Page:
My Mother Takes a Tumble
The Correspondence of Dudley Beaker and Eliza
BEAKER LIVED ALONE in a stucco house next door to Gumma and Guppa, my mother’s
parents, on No Bridge Road. There was, as a sign on the corner cautioned,
no bridge at the end of No Bridge Road, though one had once been planned,
and rumors persisted that construction would begin soon.
All the houses on No Bridge Road were stucco.
Beside each house, on the right as you faced it, was a clamshell driveway
that led to a stucco garage. Guppa, a salesman at Babbington Studebaker
who never took “no” for an answer, had seen to it that in each garage was
Under the right conditions, on a winter morning,
when snow covered their roofs and glistened in the morning light, the houses
looked like the chocolate cakes for which my mother was, within her circle,
noted: dark, rich, two-layer cakes covered with shiny white frosting that
she pulled into peaks with the back of a spoon.
My mother and father were living in Gumma and Guppa’s
house then. Gumma taught my mother how to pull the icing into peaks,
and Mr. Beaker ate his share of those cakes at Sunday dinners. I
first saw one on the day that my mother and I came home from the hospital
in South Hargrove. My father swung Guppa’s Studebaker into the driveway,
crunching clamshells under the wheels. Gumma and Guppa ran from the
house, with Mr. Beaker right behind them. My father slid from behind
the wheel and dashed to the rear door. Gumma and Guppa ran right
up to the car, but Mr. Beaker held back a bit. My father opened the
door with a flourish and held out his hand in a gesture usually accompanied
“Voila!” burst from Mr. Beaker. My father
scowled at the driveway.
Gumma and Guppa poked their heads into the car to
get their first look at me in natural light. Beyond them, Mr. Beaker
was bending this way and that, trying to get a glimpse between them.
He was holding his hands behind him and wearing a grin of the sort that
usually made Gumma, and later my mother, say, “You look like the cat that
swallowed the canary.”
At last Gumma and Guppa moved aside, and my father
reached into the car to take me off my mother’s hands. Seeing an
opening, Mr. Beaker stepped up and produced from behind his back, with
a flourish, one of the famous chocolate cakes, baked under Gumma’s guidance
as a birthday cake for me.
“Voila,” muttered my father, twisting his foot in
My mother blushed. “Isn’t that nice?” she
asked me. “Your first birthday cake.”
My father carried me, very carefully, into the house.
Mr. Beaker helped my mother from the car.
Mr. Beaker was said to have a college degree, and
he may have had one, for (a) he smoked a pipe; (b) on weekends he wore
loafers and a cardigan sweater with suede patches on the elbows; and (c)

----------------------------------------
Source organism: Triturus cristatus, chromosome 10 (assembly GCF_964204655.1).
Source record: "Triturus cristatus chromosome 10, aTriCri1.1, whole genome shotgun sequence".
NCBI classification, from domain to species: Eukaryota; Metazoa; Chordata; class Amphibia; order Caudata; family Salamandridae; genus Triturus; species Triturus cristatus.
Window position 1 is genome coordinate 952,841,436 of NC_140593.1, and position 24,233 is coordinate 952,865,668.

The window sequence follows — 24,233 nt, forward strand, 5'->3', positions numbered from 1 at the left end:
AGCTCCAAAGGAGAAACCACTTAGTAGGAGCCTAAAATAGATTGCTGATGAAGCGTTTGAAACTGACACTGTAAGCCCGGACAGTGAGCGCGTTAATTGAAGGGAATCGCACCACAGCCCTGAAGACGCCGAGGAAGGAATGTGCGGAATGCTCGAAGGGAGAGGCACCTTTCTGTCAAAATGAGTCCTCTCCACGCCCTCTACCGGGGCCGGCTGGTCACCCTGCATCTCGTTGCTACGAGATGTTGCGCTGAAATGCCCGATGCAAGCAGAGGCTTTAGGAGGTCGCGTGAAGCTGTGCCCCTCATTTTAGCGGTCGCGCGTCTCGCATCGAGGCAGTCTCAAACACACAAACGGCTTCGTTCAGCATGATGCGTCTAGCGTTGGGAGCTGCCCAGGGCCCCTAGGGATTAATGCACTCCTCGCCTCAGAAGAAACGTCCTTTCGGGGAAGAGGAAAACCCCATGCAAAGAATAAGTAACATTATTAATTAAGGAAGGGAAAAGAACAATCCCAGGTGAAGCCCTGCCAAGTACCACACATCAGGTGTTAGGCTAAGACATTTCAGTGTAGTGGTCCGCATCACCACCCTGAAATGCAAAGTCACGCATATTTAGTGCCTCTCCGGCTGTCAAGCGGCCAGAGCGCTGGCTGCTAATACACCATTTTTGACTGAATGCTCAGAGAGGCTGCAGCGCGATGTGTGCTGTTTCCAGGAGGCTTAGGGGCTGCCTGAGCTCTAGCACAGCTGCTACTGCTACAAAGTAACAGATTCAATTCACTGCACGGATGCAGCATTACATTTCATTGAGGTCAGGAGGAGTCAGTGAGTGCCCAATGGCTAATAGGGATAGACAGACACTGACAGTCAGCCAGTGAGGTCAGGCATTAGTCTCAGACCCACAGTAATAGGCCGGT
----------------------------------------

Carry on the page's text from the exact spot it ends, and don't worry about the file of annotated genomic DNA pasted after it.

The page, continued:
at about the time that I learned to stand up in my crib, he began making
a tidy living in a line of work that my father called, shaking his head
in grudging admiration, “a swindle that only a college man could have dreamed
up”: writing letters, as “Mary Strong,” to lonely men who from time to
time could be persuaded to send the unfortunate Miss Strong some money.
Mr. Beaker drummed up business by running advertisements
in the personals columns of small-town newspapers. He ran his first
ad in the Hargrove Daily News, just to test the waters:
Lonely Man Lovely young woman in unfortunate circumstances
wishes to correspond with lonely man. Mary Strong, Post Office Box
98, Babbington, New York.
At that time, Eliza Foote was living in Hargrove and
working as a typist at Hackett & Belder, Insurance, the premier firm
of its type in Babbington. Guppa recommended them so highly to purchasers
of Studebakers that all the homes, lives, and automobiles on No Bridge
Road were insured through them, and Mr. Hackett saw to it that Guppa had
a steady supply of liquor and turkeys.
When Eliza came home from work each evening, she
read the Daily News straight through while she sipped bourbon from a juice
glass. Sometimes she read aloud, so that her room would not seem
so empty. Mr. Beaker’s ad caught her eye just as she was swallowing
the last little sip. She choked, gasped, and choked and gasped again.
For a moment, she saw Mary plainly, somewhere across town, maybe in one
of the rooms at the River Sound Hotel, sitting at a table, sipping from
a glass of bourbon, reading and rereading her ad, hoping that someone else
was reading it too. Eliza began rummaging in her pocketbook for a
pen. After a few minutes she remembered that Mr. Hackett had borrowed
her pen to print his name on the stub of a raffle ticket he had bought
from a pushy high school girl who just wouldn’t take “no” for an answer,
and rarely gave it either, if Eliza didn’t miss her guess. In a kitchen
drawer she found a pencil, which she sharpened with a paring knife.
She sat at her table and began to write, but she hated the way the pencil
lead looked on the nice stationery her sister had sent her for Christmas,
so she went next door to Mrs. Mitchell, who had to repair typewriters in
her spare time to make ends meet, because Mr. Mitchell had not given much
thought to death when he was alive, and had left her ill-provided-for when
he died, though God knows he had sent enough money to that brother of his.
Mrs. Mitchell was happy to lend her a typewriter after Eliza had given
satisfactory answers to a few probing questions.
Eliza wasn’t the only person to answer Mr. Beaker’s
ad, but she was the first. She signed her letter “John Simpson,”
approximating the name of Dan Hanson, the only unattached salesman at Hackett
& Belder, a fellow who cut a dashing figure in his fedora and checked
jacket and set Eliza’s heart aflutter whenever he walked past her desk.